Africa and the Americas 1492 to 1750 Dbq

From 1492 to 1750 in the Americas and Africa, there were social and political changes such as a shift of power in the Americas— the power going from the natives to European dominance, a change in the demographics of the Americas— Europeans became a part of the population and the population of natives decreased dramatically, and a change in the demographics of Africa—Africans were taken from their homes and sold for slavery. In the Americas there was a dramatic political shift of power going from the natives to Europeans.
Document two suggests that when the Europeans came in, they destroyed the great cities that the natives had already built and established. Hernan Cortes, in his letter to King Charles V, states “This great city of Tenochtitlan…”, “The city is as large as Seville or Cordoba… ”, “their [the natives] fashion of living was almost the same as in Spain, with just as much harmony and order…” suggesting that the cities the Natives had already established were as great as the Spanish’s, before they took over and destroyed them.
As a European conqueror Cortes would have seen the greatness of these cities and witnessed how they functioned, also being able to compare it to the cities of Spain, from which he was born and lived in. In his letter he seems honest but contradictory because while he says “their [the natives] fashion of living was almost the same as in Spain, with just as much harmony and order…” he follows that statement with “…considering these people were barbarous… — hinting that although they lived almost as extravagantly as the Spanish, he still considered them of less worth than Europeans. Natives were used as slaves to mine silver at the Potosi silver mine for the Spanish (document five). Document Five is an excerpt of Compendium and Description of The West Indies written by Spanish priest, Antonio Vazquez de Espinosa, who would have been able to experience the tough and dangerous working conditions that the natives were forced to endure, so his writings would have been mostly accurate, if not partially influenced by his moral beliefs.

By the 18th century, Europeans had claimed large territories in the Americas, land which had previously been ruled by the natives, and began to colonize the land (document six). There was also a change in the demographics of the Americas. Document one shows where early European explorers began to populate the Americas. Another legal document comparing the native population and the European population in the Americas from the beginning of the 15th century to the end of the 18th century would help in the understanding of the change in the demographics.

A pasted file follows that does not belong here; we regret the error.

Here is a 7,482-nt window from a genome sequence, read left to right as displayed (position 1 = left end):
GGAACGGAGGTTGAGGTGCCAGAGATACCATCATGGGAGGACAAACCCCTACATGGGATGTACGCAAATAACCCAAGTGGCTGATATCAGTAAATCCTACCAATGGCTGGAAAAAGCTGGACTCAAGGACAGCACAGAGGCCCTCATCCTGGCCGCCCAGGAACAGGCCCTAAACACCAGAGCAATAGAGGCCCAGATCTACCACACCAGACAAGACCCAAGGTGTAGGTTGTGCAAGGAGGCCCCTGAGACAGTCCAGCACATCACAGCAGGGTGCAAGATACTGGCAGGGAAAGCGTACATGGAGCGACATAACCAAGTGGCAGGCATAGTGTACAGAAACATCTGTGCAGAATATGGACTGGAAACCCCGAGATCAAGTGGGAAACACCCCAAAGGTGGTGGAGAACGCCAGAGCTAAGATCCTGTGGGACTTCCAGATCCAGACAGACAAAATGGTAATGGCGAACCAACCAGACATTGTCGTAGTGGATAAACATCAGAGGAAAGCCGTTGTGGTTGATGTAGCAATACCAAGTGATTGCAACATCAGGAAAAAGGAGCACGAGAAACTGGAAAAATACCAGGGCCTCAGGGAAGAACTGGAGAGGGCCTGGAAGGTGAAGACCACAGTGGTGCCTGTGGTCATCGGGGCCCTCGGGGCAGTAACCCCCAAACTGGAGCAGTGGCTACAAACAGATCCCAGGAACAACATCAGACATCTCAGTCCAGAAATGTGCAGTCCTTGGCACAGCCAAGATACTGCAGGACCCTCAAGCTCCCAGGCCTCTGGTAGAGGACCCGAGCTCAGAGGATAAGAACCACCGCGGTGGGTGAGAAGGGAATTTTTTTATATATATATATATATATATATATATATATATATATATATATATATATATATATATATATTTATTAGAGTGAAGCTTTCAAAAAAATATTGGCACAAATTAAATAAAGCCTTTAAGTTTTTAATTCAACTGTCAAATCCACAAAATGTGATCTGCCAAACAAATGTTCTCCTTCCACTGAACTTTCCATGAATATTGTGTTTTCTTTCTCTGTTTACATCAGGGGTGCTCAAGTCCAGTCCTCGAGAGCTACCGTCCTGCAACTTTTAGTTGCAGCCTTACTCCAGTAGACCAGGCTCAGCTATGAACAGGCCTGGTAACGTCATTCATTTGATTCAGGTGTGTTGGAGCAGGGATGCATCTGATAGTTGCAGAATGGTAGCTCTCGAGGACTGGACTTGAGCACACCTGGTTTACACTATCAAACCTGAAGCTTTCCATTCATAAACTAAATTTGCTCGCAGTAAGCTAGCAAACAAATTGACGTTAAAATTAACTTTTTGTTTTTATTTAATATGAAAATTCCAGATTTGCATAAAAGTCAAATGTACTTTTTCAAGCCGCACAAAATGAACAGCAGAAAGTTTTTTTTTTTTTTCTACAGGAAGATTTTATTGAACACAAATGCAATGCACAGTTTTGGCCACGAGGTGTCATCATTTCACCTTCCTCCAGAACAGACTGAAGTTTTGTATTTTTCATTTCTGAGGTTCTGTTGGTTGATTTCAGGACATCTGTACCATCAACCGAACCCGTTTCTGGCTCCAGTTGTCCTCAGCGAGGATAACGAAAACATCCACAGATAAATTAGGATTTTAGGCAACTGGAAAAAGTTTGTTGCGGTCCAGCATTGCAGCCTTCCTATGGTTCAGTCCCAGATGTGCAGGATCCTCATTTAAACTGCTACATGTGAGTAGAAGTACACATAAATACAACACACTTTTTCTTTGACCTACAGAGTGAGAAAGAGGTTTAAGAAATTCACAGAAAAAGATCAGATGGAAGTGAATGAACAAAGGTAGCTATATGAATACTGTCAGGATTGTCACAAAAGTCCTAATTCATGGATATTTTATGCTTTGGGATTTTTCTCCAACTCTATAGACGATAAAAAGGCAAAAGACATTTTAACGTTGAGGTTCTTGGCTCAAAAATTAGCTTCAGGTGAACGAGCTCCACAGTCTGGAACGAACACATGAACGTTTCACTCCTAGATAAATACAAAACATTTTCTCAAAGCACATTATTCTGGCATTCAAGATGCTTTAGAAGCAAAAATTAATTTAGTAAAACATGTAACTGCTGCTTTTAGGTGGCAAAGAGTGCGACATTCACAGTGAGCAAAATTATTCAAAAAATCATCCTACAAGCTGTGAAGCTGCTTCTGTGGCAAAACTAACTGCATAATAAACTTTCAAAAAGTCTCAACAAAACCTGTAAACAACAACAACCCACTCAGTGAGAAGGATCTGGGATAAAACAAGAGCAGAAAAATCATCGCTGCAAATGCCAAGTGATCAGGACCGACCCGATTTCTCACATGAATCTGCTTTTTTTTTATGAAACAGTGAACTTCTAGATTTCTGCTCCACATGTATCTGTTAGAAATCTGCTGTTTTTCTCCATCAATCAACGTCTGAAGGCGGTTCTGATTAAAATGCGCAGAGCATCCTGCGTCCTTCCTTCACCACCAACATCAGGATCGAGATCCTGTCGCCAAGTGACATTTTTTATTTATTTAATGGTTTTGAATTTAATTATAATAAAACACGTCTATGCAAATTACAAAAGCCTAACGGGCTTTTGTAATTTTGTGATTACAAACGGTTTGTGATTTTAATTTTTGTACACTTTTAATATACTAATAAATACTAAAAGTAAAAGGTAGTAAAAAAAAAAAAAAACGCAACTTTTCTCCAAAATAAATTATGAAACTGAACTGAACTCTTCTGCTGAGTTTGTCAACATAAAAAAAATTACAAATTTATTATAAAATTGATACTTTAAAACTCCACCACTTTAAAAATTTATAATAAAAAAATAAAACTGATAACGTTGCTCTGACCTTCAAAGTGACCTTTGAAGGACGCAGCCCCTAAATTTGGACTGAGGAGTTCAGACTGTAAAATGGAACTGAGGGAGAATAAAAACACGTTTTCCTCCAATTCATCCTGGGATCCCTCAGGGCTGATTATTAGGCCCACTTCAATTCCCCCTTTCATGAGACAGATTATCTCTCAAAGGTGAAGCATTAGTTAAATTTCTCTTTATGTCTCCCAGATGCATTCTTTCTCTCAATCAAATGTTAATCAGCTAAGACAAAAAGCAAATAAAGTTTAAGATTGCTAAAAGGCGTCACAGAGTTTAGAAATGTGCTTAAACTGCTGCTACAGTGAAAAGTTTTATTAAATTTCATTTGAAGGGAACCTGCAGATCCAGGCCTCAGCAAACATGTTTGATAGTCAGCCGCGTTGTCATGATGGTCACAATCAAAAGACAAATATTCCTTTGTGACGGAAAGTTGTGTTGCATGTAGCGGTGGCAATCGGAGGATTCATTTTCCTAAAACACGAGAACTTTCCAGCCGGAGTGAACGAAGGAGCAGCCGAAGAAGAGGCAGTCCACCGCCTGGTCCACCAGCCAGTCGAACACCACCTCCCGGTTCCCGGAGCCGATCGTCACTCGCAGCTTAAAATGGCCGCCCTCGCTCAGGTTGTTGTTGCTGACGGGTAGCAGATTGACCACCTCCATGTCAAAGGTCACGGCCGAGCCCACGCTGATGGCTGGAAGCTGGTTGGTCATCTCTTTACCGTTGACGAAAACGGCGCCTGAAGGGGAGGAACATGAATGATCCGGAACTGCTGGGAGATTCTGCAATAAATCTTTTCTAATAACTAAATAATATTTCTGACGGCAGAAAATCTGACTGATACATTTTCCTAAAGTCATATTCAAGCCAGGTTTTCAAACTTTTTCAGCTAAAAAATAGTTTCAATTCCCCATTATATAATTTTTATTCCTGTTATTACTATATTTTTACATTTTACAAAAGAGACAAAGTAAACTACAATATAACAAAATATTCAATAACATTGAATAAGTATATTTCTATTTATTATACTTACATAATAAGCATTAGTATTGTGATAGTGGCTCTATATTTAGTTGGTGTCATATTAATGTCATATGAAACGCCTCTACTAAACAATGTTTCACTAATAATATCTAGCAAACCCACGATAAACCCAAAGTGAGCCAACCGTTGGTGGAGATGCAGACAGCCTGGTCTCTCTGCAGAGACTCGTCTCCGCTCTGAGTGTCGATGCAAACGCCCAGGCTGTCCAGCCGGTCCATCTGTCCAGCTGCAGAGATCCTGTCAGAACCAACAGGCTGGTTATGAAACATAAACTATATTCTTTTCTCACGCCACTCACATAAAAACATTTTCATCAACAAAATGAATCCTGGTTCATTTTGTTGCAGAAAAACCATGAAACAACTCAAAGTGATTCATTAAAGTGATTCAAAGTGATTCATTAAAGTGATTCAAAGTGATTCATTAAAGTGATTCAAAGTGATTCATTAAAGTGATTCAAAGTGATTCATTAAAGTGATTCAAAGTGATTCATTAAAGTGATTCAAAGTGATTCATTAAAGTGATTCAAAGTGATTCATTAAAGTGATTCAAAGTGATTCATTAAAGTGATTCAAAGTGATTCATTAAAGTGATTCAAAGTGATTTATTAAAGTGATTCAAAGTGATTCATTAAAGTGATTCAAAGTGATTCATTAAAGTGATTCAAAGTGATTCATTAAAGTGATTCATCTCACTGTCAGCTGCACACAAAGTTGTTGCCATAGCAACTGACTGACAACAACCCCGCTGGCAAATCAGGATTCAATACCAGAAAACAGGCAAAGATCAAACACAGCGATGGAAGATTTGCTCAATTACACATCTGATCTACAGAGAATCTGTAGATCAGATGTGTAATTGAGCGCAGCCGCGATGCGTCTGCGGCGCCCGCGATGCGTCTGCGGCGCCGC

Document three displays the effect that the European diseases, such as smallpox, had on the natives, causing death. Another document, such as a diary entry by a native explaining the effects of smallpox on others around him would be particularly helpful in gaining insight of the situation. By 1735 the social ladder in the Americas was completely different— “Spaniards or Whites, Mestizos, Indians or Natives, and Negroes” (document eight). This shows how the Europeans took over control of the native population, put themselves above the natives, and saw themselves as a higher rank because of skin color.
Jorge Juan and Antonio de Ulloa were able to experience it themselves and see how the Europeans believed they were better because of “riches, rank, and power”. In Africa there was a large social change in the demographics. Africans, even noblemen and their sons, would be taken from their homes in the middle of the night by Whites and forced into slavery; This shows that even their social status had no effect on whether or not they would be enslaved (document four). King Alfonso of Kongo would have seen what was happening to his people.
He explains in his letter to King Joao of Portugal that he knows that his people are enslaving the African men—“out of great desire for the wares and things of your kingdoms, which are brought here by your people and in order to satisfy their disordered appetite, seize many of our people, freed and exempt men. ” From the 15th century to the 18th century the number of slaves being shipped from Africa to the Americas increased greatly, as did the number of deaths in transit (document seven).
Document four only speaks of men being enslaved and knowing that while more Africans were enslaved the population remained consistant, it can be concluded that this was a main factor in the increased practice of polygamy in Africa. A document comparing the amount of females to males before and after slavery would be useful in explaining the increase of polygamy in African society.

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